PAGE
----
Monday Music: “There Is Power In a Union” by Billy Bragg


Today’s Monday Music post comes from regular Boiled Down Juice author, Nic Hartmann, who discusses how Bragg’s music draws from past generations to remind us of the work still left to be done.  Want to contribute to our Monday Music series and tell your story about a song or artist? Click here to contact us. 


One day, in St. John’s, Newfoundland, I saw a sign that Billy Bragg was going to be performing at Holy Heart Theatre, a high school auditorium that has hosted many major artists, including Ricky Skaggs and Leonard Cohen. I’d only heard of his name at that point, but I had decided that I was going to take a chance with my pocket money and buy a ticket to the show.

Being curious about who he was, I found a clip of Billy performing “There is Power in a Union” during a 2002 performance at the AFL-CIO building. There he was, dressed in street clothes and accompanied by a local protest figure, Britannia the Cheerleader. And he was on fire. His guitar strummed with passion, his voice brought forth conviction, and his words- “The union forever/defending our rights/down with the blackleg/the workers unite!”- were a cry for unity.

When the time came to see him in person, I found myself drawn to his simple stage setup- a guitar, a couple of amps, and a table with a cup of tea. It was as if Billy did not need fluff; his stage setup was reflective of much of his early music, which consisted of him singing and playing guitar.

As he played, he would frequently receive fresh cups of tea from a stagehand- Throat Coat, he told us- and filled the time in between songs with simple talk, ranging in topic from his thoughts on the beauty (or, in his case, the lack thereof) of Newfoundland’s provincial museum, The Rooms, to an idea for an addition to the local Newfoundland and Labrador dog statues. While not nearly on the same level of absurd hilarity as the late Utah Phillips, the connection between the two singers was certainly noticeable, particularly in their ability to tell stories, in their firm convictions towards both unions and labor solidarity, and in their neverending commitment to fighting injustice.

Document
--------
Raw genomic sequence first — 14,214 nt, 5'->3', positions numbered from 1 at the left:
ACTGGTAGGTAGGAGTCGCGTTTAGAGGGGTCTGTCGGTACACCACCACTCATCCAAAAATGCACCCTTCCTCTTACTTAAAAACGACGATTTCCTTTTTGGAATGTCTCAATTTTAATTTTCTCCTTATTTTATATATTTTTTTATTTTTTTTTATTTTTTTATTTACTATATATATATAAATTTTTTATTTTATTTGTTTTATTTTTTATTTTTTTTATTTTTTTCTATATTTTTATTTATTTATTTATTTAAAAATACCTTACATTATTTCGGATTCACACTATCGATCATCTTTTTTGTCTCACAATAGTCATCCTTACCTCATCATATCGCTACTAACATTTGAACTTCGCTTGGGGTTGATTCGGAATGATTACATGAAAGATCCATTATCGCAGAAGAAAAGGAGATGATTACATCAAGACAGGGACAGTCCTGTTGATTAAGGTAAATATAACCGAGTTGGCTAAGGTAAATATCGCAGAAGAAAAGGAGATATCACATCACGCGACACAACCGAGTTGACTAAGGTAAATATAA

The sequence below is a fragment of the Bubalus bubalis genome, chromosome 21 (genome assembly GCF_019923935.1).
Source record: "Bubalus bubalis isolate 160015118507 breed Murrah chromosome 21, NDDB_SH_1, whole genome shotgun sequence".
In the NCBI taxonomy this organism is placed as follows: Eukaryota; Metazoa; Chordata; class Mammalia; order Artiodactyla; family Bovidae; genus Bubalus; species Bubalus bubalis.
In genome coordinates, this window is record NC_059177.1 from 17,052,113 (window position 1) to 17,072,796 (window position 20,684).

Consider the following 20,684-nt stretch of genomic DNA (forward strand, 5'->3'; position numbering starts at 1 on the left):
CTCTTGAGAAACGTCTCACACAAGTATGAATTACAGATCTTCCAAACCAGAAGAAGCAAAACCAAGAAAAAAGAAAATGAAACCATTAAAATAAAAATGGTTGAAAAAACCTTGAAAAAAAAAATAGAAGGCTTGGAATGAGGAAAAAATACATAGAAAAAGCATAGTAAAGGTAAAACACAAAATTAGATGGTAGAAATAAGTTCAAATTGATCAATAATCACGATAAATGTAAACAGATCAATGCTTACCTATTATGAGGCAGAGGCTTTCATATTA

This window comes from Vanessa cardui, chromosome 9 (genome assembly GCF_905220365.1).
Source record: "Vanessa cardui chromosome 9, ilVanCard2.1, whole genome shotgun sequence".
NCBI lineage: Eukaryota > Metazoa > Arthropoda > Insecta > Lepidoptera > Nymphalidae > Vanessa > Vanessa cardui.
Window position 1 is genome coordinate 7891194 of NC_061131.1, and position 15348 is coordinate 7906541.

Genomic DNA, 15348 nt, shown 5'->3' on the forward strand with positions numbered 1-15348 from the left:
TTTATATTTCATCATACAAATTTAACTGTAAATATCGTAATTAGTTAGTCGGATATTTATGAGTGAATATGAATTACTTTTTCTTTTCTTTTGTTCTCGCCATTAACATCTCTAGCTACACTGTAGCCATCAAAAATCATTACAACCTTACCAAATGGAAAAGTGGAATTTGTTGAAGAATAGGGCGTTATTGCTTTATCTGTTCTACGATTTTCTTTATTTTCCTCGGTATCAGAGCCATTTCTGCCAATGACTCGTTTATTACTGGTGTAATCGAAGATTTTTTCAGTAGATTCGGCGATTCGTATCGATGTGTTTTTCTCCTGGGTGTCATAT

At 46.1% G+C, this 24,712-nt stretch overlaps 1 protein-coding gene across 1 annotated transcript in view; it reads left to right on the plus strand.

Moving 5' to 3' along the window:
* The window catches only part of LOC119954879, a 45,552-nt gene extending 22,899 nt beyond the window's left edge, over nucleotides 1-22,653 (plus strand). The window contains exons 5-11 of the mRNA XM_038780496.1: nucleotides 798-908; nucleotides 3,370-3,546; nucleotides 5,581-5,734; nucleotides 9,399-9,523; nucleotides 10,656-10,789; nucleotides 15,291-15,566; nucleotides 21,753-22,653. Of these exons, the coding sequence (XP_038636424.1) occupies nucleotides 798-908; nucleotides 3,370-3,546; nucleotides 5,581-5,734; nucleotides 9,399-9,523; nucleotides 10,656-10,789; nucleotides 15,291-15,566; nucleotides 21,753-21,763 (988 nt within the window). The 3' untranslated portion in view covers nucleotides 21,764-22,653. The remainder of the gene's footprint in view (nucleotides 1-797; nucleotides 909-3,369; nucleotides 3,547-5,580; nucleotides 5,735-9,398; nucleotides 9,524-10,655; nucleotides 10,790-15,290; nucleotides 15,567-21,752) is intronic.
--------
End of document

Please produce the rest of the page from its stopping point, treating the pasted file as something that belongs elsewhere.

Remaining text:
While he has many songs that discuss individual injustice, particularly surrounding romance (“Levi Stubbs’ Tears” is a solid example of this), “There is Power in a Union” is a call to stand up for a greater injustice. There is also a push for all of us to work on behalf of those who might not be able to counter their own sufferings:


Now I long for the morning that they realise

Brutality and unjust laws can not defeat us

But who’ll defend the workers who cannot organise

When the bosses send their lackies out to cheat us?

The song fosters brother/sisterhood, promotes social responsibility, and reminds us that we have much to do. And, on top of that, it’s far from sounding preachy, but rather alludes to the traditional union songs of the late 19th and early 20th centuries. (The fact that the song is an arrangement of the IWW classic “There Is Power in a Union” and the Civil War-era “Battle Cry of Freedom” only adds to this allusion).  A century later, Billy Bragg is keeping such spirits alive, and doing so while having a cup of tea and bantering with his audience.

For me, that invitation to connect with a musician on an everyday level is a major inspiration for my work as a folklorist. It’s also a reminder that there is much left to do.

Check out the video below to hear Bragg singing the song at AFL/CIO building in 2002.


Want to join us in this series and share your own story for Monday Music ? Click here to contact us. We’d love to hear from you.



nic (1)Nic Hartmann A doctoral candidate in folklore at Memorial University of Newfoundland, Nic Hartmann is an adjunct instructor in the Department of Folk Studies & Anthropology at Western Kentucky University, where he is also an active part of the $100 Solution service-learning project. Nic lives in Bowling Green with his wife, Jen, and daughter, Mari, and is an avid dancer and gardener.